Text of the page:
Condom use in adolescents and young women following initiation of long- or short-acting contraceptive methods.Contraception 2018; 97(1):70-75C
The objective was to determine if young women initiating long-acting reversible contraceptives (LARCs) who report new sexual partner(s) would be less likely to report use of a condom than women using short-acting reversible contraceptive (SARC) methods.
We enrolled a prospective cohort of 13-24-year-old women attending an adolescent-specific contraception clinic. Participants completed questionnaires at the contraceptive initiation visit and 6 months later. At follow-up, we asked if they had sexual intercourse with a new partner, if they had used condoms, if their condom use patterns had changed and why. We analyzed factors associated with condom use.
We enrolled 1048 women; 771 (73.6%) initiated LARC and 384 (36.6%) initiated SARC. At 6 months, 508 participants (48.5%) completed the follow-up survey: 380 LARC initiators and 128 SARC initiators. Approximately 23% of LARC initiators and 27% of SARC initiators reported a new partner. SARC initiators who had a new partner were more likely to report condom use at least one time than LARC initiators reporting a new partner [82.4% vs. 59.6%; odds ratio (OR): 3.17, 95% confidence interval (CI): 1.19-8.43]. Such condom use was 42% higher among LARC initiators who reported a new sexual partner than those without and 38% higher for SARC initiators. In multivariable logistic regression, new sexual partner [adjusted OR (aOR) 3.29, 95% CI 2.10-5.16], SARC initiation (aOR 2.08, 95% CI 1.35-3.22) and age <20 (aOR 1.68, 95% CI 1.14-2.49) were independent predictors of condom use.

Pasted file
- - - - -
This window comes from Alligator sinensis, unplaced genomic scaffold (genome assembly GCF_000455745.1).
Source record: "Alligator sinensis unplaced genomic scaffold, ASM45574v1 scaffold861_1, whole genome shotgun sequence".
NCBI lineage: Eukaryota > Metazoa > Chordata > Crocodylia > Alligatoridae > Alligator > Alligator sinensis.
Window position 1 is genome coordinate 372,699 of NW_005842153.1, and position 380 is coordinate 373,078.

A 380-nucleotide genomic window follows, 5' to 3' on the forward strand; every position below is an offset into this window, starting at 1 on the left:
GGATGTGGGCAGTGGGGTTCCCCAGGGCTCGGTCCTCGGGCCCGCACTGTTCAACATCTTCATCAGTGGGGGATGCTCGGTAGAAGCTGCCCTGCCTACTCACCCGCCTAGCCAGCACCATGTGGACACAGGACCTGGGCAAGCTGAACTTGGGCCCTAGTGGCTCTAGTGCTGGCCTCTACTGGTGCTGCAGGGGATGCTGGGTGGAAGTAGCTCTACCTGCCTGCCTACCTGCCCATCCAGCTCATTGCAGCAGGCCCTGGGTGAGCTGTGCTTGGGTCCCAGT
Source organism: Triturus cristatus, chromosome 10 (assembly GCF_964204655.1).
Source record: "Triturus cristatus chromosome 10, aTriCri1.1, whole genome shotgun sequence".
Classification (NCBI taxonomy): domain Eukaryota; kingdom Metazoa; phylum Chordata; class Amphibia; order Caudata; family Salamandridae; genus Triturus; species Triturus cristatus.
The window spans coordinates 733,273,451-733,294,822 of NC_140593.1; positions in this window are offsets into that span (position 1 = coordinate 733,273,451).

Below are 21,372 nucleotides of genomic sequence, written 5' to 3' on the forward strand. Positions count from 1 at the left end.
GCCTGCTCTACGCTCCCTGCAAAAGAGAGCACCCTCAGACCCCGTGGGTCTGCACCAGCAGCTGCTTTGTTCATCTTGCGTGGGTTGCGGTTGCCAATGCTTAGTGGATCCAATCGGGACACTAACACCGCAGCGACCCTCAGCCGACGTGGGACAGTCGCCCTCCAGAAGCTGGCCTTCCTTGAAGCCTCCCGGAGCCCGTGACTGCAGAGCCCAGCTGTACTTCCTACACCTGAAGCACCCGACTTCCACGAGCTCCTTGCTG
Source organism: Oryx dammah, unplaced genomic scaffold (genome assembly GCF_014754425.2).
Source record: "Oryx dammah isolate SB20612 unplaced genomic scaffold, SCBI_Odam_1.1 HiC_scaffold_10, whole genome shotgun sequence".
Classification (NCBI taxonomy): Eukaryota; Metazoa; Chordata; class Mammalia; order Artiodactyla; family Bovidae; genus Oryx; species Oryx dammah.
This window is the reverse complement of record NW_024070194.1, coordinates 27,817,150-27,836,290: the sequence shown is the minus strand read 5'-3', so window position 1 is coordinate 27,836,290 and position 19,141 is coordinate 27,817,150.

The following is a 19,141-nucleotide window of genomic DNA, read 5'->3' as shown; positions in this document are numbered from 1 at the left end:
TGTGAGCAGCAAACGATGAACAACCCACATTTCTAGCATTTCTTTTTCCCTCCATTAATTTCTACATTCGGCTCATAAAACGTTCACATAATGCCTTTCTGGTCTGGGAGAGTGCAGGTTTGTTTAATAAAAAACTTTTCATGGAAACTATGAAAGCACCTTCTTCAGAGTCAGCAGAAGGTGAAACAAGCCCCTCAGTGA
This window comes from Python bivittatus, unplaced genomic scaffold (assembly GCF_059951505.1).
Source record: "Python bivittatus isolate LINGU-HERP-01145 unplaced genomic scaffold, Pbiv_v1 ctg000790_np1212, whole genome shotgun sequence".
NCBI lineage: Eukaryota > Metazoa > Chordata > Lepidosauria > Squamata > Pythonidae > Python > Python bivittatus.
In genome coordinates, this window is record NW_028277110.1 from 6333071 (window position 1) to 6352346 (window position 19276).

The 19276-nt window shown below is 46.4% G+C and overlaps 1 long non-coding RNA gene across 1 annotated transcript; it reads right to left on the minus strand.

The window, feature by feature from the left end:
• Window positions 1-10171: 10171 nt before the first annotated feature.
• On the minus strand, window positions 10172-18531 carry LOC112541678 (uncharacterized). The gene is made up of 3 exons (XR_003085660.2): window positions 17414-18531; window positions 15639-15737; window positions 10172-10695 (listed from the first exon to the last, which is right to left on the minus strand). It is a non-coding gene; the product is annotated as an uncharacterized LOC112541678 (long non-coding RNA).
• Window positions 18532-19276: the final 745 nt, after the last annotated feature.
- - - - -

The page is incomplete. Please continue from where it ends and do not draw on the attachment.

While young women are less likely to report condom use in the 6 months after initiating a LARC than after initiating a short-acting method, both groups increase their condom use similarly if they report a new sexual partner.
The differential in condom use between LARC initiators and SARC initiators is likely related to their perceived need for pregnancy prevention, as both groups increase their condom use similarly if they had new sexual partners.